Country Gentleman (RCA, 1974): Despite the fact that Country Gentleman was recorded entirely in Hollywood four years after Mancini’s previous attempt at country music, Mancini Country, which boasted contributions from many Nashville studio pros, this album feels more authentic – and interesting – than its predecessor. Mancini covers country-ish pop songs of the day (Helen Reddy’s “Delta Dawn,” John Denver’s “Take Me Home, Country Roads”), genuine country hits of the period including Red Steagall’s 1973 hit “If You’ve Got The Time,” which was derived from a well-known jingle for Miller beer, George Jone’s 1972 hit “A Picture of Me (Without You),” Ray Price’s 1970 hit version of Kris Kristoffersen’s “For The Good Times,” Roy Clark’s 1973 hit “Come Live With Me,” David Houston’s 1967 hit “With One Exception” and Tammy Wynette’s 1969 hit “The Ways To Love A Man” and a genuine country classic in Hank Williams’s “Your Cheatin’ Heart.” Mancini takes to the piano like a man on a mission, truly in the impassioned, gentlemanly spirit of the proceedings, nicely roused to a genuine country luster with the aid of James Burton’s guitar, Buddy Emmons’s steel guitar, Tommy Morgan’s harmonica and, most surprisingly, Larry Muhoberac’s organ. While Mancini’s lone contribution to the program is a country-fied movie medley including “All His Children” (from Sometimes A Great Notion), “Tomorrow Is My Friend” (from Gaily, Gaily) and “Dear Heart,” he contributes some dazzling arrangements to “Delta Dawn,” “A Picture of Me (Without You),” “Your Cheatin’ Heart,” “The Ways To Love A Man” and his own “All His Children.” The album’s highlight, though, is surely the funky “Delta Dawn,” featuring Crusader Larry Carlton’s fittingly wailing guitar, a version of the song that probably deserved to find life as a single. What Mancini displays on Country Gentleman is affection and devotion to a good melody and what he achieves is the blurring of the boundaries that genre classification often places on what is just a darned good tune.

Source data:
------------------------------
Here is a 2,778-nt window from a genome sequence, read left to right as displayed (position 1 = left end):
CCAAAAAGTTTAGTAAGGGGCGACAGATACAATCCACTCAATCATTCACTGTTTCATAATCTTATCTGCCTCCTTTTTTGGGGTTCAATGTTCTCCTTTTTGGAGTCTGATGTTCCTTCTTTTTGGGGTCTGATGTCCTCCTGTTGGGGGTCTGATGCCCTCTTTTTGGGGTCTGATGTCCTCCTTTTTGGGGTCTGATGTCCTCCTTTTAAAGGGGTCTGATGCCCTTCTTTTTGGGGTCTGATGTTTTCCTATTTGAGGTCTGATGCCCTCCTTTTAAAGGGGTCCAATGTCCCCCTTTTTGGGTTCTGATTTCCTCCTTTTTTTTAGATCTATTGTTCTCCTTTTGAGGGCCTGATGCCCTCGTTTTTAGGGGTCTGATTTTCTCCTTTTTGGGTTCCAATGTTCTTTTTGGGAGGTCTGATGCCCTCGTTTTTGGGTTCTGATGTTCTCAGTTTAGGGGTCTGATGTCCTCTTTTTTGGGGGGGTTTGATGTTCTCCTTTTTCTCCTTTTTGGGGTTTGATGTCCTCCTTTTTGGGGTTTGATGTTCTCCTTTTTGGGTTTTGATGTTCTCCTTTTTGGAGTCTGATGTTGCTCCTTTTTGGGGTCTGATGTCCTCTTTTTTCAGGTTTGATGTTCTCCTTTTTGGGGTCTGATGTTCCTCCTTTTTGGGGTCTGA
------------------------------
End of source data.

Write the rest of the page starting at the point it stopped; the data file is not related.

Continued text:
W.C. Fields And Me (MCA, 1976): Even in Henry Mancini’s period-piece film scores, which seemed to become increasingly more prevalent in his Hollywood career, his sense of melodic invention could not be suppressed. Perhaps that’s why so many film producers wanted him for this sort of thing. This odd and obscure film, like Mommie Dearest several years later, is a biopic of a well-known actor out of the old Hollywood fighting personal demons while struggling with their evolving popularity in their chosen field. Mancini contributes three main themes here, of which this rather thin soundtrack album repeats several times too often with invasive and unnecessary scraps of Varlerie Perrine and Rod Steiger’s dialogue peppered throughout. Mancini’s main theme, heard here five times as an instrumental and once with lyrics (by Ray Evans and Jay Livingston” of “Mona Lisa” and “Dear Heart” fame) and a chorus under the title “The Joke’s On Me,” is a ravishingly gorgeous piece of music that deserves to be much better known. The waltz-like melody is carried by Willie Schwartz’s lilting clarinet, buttressed by Dick Nash’s signature trombone, and gets a melody by Mancini that suggests the past as much as it does the dichotomies of human nature the film strives to portray. The glitzy big band swing of “Welcome To Hollywood” gets two too many airings here – seemingly all the same – and the elegant “Carlotta’s Theme,” which also deserves to be better known, also gets three shots on the album. Mancini’s expert handling of the orchestral colors on “Carlotta’s Theme” is also evident on the brief cue “A Long Way From Philadelphia,” heard only once on the album. Despite too much repetition – and the needless and needless amount of dialogue – this little-known soundtrack album deserves to be heard to witness the beauty of Mancini’s main theme and “Carlotta’s Theme,” neither of which ever had much play elsewhere in Mancini’s discography or in the raft of Mancini covers performed by others. (“The Joke's On Me” was issued as a promotional 45-rpm single.)